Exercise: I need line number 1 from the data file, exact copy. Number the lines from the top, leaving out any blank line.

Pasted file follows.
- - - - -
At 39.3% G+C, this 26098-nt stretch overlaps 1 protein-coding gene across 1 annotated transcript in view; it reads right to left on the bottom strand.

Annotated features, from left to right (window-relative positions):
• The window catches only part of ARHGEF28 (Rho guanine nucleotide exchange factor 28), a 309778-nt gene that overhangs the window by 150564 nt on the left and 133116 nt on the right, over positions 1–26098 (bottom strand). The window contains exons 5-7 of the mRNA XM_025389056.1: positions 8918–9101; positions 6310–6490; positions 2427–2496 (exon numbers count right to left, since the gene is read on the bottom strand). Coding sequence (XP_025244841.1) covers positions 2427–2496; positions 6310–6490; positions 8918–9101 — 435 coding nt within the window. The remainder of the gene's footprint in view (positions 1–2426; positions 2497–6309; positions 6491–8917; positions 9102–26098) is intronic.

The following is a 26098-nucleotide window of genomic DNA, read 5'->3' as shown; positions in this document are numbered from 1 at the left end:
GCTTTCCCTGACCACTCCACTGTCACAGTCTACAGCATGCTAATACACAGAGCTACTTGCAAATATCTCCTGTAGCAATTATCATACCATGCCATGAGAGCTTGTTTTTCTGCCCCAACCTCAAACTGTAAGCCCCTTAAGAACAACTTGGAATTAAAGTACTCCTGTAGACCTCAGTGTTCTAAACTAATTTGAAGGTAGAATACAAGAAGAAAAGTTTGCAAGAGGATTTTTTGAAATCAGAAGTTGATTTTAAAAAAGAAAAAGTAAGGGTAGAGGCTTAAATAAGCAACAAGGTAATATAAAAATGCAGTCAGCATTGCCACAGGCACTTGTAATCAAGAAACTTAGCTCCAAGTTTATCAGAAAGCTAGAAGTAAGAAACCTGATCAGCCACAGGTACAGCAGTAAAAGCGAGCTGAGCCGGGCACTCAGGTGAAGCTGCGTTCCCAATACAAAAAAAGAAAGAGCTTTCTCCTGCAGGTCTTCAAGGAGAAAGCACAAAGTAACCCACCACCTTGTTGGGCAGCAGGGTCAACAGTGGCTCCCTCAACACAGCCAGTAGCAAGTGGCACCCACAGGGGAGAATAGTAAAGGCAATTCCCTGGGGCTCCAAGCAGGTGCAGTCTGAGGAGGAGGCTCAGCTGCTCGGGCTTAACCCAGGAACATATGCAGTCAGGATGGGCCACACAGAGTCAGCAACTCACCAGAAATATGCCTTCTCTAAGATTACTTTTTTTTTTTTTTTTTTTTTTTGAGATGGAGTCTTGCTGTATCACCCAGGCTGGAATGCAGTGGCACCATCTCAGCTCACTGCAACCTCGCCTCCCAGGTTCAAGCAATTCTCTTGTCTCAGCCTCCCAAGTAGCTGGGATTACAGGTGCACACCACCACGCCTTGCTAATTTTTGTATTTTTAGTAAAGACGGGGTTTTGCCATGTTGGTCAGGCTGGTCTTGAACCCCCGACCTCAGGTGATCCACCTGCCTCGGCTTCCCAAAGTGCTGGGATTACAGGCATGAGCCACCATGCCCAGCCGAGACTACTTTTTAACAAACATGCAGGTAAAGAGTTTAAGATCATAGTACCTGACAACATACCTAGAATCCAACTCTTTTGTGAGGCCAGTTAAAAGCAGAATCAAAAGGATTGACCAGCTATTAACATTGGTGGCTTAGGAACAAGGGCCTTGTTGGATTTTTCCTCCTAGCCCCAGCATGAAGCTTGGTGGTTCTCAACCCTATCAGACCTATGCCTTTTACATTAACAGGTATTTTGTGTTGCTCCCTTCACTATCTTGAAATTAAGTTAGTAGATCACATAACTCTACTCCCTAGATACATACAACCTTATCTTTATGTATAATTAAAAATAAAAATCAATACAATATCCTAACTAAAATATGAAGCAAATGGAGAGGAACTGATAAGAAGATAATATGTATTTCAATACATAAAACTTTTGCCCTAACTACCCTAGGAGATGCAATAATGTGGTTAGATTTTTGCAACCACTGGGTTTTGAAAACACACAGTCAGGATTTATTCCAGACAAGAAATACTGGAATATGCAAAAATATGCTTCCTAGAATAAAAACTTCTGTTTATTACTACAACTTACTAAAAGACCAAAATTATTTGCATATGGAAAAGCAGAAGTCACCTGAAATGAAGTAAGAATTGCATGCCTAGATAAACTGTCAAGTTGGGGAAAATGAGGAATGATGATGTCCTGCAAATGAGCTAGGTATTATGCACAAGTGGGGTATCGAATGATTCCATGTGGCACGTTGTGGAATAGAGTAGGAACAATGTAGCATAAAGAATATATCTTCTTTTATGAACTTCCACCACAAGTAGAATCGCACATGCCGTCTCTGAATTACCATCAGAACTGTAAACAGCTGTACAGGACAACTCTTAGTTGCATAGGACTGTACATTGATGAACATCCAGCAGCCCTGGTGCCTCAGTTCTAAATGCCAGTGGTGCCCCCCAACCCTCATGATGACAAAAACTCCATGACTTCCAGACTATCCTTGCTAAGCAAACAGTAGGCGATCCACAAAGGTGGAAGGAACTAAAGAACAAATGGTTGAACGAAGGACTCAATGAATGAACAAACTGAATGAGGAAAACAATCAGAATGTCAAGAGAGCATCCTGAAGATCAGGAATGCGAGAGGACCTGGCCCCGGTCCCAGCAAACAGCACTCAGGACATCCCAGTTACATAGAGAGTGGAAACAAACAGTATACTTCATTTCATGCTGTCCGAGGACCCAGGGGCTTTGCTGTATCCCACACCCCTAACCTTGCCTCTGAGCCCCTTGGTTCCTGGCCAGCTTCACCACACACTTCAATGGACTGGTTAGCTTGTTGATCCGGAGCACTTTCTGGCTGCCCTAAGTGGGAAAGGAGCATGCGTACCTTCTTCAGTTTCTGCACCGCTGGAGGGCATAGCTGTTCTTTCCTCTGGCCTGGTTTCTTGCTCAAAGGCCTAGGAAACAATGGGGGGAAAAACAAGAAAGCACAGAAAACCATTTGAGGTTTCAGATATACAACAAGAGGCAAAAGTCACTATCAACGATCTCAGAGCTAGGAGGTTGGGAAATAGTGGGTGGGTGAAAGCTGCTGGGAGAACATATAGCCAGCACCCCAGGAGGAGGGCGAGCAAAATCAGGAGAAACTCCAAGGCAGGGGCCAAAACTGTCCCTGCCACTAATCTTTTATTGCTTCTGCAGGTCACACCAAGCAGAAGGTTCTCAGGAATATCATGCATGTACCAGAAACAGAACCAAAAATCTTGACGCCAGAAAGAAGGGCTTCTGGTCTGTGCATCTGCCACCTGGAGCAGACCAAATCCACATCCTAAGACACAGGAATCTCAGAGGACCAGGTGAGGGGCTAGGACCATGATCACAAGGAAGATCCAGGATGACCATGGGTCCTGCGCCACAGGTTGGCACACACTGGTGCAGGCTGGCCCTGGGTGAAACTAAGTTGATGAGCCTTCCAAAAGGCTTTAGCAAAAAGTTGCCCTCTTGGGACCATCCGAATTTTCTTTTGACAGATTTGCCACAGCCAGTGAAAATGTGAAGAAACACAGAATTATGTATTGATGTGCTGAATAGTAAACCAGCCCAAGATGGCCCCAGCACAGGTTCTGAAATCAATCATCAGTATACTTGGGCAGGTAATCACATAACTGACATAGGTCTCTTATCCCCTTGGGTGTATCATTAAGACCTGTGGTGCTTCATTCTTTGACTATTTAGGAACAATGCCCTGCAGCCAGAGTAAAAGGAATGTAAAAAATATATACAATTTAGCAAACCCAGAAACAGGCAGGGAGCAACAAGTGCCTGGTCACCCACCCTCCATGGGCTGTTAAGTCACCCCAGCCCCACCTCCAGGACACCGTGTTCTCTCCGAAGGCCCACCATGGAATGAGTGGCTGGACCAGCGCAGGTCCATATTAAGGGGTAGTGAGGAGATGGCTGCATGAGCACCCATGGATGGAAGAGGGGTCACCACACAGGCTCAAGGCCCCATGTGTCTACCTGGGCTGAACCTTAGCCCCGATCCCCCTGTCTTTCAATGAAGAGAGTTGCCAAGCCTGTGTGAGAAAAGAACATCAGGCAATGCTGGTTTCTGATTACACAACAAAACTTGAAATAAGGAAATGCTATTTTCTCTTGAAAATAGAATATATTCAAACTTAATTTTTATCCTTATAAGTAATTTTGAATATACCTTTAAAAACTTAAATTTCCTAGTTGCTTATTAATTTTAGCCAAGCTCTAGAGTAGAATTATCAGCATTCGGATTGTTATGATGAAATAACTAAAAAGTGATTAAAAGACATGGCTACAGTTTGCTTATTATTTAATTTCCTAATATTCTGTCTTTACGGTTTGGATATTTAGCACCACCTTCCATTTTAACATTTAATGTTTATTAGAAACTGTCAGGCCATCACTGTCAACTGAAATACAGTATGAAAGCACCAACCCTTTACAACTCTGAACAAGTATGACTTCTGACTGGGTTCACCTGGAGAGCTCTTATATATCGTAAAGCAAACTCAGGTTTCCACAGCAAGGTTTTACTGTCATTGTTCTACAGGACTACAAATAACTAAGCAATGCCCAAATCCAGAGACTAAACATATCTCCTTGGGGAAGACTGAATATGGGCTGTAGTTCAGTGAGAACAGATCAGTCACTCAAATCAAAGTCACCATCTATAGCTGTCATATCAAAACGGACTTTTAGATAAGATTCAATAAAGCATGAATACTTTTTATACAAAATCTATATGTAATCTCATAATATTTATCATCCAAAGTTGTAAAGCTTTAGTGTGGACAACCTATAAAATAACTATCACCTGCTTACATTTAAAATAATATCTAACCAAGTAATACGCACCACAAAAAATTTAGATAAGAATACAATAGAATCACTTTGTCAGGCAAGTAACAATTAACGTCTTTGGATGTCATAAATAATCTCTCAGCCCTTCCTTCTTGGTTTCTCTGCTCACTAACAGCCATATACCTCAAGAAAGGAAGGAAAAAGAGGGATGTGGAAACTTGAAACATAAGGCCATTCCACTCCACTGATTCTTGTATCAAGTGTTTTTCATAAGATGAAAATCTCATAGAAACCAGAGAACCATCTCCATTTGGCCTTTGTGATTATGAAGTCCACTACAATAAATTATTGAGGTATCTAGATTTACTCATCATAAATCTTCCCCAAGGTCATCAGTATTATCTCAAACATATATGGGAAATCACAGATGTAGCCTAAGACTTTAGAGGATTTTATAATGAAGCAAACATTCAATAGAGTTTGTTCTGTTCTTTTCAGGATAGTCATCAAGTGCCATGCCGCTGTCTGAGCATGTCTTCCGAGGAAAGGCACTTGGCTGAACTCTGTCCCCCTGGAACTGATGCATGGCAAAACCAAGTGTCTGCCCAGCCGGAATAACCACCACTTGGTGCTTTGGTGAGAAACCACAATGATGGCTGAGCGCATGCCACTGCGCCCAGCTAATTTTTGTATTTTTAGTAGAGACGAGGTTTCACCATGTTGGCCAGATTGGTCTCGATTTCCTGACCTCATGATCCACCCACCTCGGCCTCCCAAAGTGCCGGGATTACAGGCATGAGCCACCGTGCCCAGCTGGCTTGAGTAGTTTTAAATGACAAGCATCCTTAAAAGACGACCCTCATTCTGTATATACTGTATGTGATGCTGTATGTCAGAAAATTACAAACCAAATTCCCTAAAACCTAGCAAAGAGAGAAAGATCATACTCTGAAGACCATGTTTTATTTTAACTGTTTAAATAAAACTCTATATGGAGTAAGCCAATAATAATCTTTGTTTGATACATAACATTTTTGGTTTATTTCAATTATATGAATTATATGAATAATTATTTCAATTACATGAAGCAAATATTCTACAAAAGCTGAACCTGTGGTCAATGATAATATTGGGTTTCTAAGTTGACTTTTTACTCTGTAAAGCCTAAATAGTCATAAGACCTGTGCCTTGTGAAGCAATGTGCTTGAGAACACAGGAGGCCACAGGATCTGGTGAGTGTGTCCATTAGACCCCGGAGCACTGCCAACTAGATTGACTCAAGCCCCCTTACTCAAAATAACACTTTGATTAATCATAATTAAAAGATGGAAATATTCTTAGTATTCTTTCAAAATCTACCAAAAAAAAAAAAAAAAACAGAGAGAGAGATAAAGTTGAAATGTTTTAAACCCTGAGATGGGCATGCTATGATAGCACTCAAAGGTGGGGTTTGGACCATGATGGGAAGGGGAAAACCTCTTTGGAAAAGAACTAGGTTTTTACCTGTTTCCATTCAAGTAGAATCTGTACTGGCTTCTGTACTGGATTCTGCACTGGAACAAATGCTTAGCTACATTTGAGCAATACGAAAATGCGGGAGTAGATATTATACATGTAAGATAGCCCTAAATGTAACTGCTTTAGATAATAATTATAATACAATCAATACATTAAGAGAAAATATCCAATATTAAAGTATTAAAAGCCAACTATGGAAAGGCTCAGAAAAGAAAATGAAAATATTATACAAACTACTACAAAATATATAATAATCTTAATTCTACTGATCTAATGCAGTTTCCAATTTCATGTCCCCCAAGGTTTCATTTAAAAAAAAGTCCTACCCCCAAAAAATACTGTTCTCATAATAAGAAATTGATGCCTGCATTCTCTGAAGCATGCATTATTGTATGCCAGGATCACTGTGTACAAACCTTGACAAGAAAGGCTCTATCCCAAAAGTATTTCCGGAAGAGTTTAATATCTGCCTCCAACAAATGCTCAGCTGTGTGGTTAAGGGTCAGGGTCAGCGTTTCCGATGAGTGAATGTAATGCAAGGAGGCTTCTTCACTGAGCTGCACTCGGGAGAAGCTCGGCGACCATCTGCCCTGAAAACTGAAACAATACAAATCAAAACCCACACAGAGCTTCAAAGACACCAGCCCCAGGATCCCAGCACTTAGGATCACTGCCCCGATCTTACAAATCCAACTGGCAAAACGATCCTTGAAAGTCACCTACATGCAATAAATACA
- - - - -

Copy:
At 39.3% G+C, this 26098-nt stretch overlaps 1 protein-coding gene across 1 annotated transcript in view; it reads right to left on the bottom strand.